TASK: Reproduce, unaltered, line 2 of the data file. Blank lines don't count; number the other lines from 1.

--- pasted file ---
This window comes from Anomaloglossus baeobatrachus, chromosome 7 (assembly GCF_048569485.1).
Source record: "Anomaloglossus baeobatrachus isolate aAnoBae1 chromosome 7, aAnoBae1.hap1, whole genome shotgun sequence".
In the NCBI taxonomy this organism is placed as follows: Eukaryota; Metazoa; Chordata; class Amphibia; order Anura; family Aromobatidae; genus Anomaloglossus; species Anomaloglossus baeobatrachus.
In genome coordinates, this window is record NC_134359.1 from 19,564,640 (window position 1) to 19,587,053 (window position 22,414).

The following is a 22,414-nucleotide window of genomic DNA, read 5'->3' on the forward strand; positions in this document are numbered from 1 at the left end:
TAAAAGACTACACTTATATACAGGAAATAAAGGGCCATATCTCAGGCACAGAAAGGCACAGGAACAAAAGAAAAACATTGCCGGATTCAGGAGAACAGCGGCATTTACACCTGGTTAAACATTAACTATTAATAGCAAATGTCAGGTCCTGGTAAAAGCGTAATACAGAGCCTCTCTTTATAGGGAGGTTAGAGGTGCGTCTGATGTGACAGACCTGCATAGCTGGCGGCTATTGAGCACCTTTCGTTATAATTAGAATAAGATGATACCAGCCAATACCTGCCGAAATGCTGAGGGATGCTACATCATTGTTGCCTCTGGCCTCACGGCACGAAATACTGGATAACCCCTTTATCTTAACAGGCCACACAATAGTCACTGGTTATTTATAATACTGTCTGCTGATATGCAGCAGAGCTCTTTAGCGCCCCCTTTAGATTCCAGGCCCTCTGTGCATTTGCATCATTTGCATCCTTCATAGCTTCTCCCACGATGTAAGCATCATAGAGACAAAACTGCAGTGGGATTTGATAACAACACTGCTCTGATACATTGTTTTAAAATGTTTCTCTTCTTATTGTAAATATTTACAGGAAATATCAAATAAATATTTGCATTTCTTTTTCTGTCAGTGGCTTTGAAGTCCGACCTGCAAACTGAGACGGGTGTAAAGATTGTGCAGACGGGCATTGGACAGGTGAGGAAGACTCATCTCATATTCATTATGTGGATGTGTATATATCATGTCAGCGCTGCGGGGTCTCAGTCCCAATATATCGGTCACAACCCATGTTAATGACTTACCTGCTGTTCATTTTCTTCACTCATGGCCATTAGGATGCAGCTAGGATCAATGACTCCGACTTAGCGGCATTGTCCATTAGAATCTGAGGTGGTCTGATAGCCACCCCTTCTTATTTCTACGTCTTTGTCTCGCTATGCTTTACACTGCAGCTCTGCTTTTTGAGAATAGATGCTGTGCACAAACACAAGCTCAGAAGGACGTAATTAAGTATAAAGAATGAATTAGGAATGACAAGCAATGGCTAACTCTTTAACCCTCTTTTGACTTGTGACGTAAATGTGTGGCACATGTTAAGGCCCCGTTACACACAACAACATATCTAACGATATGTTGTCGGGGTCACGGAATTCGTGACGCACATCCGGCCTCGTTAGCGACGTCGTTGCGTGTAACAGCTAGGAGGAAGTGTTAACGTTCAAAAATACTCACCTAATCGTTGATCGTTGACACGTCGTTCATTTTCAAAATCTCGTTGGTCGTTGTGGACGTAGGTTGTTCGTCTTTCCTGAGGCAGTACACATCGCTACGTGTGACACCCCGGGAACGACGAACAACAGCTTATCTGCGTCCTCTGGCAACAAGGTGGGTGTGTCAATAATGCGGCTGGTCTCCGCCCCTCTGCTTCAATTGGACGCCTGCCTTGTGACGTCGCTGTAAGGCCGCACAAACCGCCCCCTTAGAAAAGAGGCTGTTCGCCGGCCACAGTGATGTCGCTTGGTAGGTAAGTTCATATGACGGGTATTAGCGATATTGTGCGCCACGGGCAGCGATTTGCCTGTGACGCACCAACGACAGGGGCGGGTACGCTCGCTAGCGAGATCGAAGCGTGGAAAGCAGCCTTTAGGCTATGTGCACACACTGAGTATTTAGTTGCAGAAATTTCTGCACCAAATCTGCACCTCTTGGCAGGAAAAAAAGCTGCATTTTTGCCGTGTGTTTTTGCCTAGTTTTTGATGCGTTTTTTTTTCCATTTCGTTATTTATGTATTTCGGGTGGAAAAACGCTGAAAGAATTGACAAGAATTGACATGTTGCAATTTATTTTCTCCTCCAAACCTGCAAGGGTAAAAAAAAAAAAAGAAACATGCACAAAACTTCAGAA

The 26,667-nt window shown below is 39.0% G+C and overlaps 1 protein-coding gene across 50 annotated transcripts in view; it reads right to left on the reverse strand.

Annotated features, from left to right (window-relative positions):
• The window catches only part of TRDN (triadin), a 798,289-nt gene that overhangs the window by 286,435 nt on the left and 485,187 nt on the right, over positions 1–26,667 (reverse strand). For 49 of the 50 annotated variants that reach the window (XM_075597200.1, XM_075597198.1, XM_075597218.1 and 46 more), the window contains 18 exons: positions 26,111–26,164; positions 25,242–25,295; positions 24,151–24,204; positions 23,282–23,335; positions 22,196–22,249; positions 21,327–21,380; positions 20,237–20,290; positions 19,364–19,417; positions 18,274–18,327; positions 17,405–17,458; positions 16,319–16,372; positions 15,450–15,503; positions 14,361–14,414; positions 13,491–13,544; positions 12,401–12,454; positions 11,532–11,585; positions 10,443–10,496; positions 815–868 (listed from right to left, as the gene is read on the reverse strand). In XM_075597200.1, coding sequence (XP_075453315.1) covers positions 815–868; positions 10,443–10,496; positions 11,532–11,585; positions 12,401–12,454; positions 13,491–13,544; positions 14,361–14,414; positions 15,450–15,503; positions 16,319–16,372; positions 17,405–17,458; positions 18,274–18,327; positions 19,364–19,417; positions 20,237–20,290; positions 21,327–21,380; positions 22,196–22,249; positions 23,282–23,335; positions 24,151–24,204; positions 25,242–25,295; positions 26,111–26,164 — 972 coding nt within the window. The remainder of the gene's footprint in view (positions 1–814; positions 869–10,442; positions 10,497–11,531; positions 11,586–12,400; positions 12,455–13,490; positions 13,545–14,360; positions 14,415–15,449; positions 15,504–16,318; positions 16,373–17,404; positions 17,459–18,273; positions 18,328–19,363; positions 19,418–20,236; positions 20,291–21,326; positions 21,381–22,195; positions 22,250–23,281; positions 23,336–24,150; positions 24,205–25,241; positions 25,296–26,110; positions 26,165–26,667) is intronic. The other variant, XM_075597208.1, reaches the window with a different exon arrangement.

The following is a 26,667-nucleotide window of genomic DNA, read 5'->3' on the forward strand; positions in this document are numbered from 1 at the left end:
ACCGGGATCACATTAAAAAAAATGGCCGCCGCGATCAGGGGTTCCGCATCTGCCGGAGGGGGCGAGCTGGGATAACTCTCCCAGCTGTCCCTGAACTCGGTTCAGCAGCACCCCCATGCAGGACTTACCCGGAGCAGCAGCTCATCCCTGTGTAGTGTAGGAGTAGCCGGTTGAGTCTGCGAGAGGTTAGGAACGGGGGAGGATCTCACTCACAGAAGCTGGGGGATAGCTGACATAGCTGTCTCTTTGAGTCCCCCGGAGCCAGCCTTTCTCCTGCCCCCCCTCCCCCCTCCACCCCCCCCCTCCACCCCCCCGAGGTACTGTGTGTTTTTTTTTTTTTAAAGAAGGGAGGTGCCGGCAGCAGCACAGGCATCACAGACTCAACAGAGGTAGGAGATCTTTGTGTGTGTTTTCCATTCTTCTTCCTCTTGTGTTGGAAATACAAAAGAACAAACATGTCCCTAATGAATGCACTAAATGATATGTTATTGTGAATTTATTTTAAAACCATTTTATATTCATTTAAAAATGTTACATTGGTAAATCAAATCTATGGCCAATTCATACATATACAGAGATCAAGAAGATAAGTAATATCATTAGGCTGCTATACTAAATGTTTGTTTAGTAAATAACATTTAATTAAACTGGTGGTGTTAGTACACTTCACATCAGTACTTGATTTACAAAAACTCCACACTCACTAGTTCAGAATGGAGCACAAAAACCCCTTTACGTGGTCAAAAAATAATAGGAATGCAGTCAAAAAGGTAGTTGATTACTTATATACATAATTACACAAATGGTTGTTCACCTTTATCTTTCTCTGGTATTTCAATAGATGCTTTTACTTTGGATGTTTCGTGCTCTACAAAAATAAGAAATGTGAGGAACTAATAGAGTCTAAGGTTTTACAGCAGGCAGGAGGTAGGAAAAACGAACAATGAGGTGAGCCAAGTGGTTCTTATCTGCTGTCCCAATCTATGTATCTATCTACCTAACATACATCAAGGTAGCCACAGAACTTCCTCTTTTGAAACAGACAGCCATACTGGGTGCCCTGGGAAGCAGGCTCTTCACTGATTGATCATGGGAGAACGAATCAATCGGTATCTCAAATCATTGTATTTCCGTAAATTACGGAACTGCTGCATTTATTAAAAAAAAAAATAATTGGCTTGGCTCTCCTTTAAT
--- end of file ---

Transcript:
Source record: "Anomaloglossus baeobatrachus isolate aAnoBae1 chromosome 7, aAnoBae1.hap1, whole genome shotgun sequence".